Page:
The day before the Boston Bruins retired Ray Bourque’s No. 77, October 3, 2001, Paul Coffey, also No. 77, officially retired. In a twist of fate, the final NHL team Coffey played for was the Bruins. He chose not to wear No. 77 out of respect for Bourque, who had been traded to the Avalanche just four months before Coffey signed with the Bruins. Instead, Coffey would end his career wearing No. 74.
Coffey and Bourque practically followed parallel careers as defensemen. The Edmonton Oilers drafted Coffey (as the sixth pick) in 1980, the year after Bourque joined the Bruins and Gretzky the Oilers. Coffey and Bourque both wore No. 7 until 1987 and then No. 77 thereafter. That was the year, after seven season with them, that Coffey left the Oilers for the Pittsburg Penguins. He had won three Stanley Cup championships with Edmonton and then, in 1991, helped Pittsburg earn their first.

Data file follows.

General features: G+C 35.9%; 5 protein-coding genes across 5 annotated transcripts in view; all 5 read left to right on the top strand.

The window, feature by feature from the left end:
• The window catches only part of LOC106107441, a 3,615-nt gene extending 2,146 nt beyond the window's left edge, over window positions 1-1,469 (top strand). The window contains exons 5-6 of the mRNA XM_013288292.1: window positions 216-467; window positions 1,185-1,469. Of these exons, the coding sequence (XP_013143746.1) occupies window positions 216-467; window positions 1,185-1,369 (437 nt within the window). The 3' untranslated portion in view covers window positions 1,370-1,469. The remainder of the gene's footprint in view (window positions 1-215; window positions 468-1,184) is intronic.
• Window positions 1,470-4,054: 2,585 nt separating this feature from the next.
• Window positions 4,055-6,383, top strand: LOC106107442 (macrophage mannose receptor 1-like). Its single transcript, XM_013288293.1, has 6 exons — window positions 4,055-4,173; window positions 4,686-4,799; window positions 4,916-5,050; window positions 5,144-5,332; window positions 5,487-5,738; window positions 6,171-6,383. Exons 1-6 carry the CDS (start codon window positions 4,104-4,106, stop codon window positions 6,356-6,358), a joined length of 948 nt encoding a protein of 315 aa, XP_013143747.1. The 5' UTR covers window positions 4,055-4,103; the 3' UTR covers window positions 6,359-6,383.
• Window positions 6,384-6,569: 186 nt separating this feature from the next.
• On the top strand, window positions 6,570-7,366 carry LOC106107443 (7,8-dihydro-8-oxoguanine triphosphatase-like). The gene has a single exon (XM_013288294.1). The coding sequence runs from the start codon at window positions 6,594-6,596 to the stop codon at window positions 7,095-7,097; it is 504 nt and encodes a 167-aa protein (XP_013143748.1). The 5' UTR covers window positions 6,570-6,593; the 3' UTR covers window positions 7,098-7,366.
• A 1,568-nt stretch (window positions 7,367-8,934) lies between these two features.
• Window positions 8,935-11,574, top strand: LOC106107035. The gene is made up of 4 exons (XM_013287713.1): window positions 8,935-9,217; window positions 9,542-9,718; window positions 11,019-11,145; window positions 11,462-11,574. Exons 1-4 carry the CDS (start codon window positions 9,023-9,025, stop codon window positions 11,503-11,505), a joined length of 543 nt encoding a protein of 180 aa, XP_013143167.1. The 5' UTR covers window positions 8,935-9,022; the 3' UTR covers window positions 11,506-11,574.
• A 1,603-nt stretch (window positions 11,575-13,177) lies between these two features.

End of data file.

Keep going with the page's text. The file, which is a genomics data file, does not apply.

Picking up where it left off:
The two men sporting 7 and 77 vied for highest-scoring defenseman. Coffey took the lead early on. His 48 goals in the 1985-1986 season surpassed Bruins Bobby Orr’s record of 46 goals in one season. That record still stands for NHL defensemen, and Coffey remains the only defenseman to top 40 goals in more than one season. On October 17, 1991, Coffey broke Denis Potvin’s defenseman records for career assists (742) and points (1,052). Coffey finished his career with 396 goals and 1531 points (in 1409 games), coming in second to Bourque.
Both Coffey and Bourque retired in 2001, after 21 and 22 seasons, respectively. They were inducted together into the Hockey Hall of Fame in 2004. On October 19, 2005, the Oilers hoisted Coffey’s No. 7 to the rafters.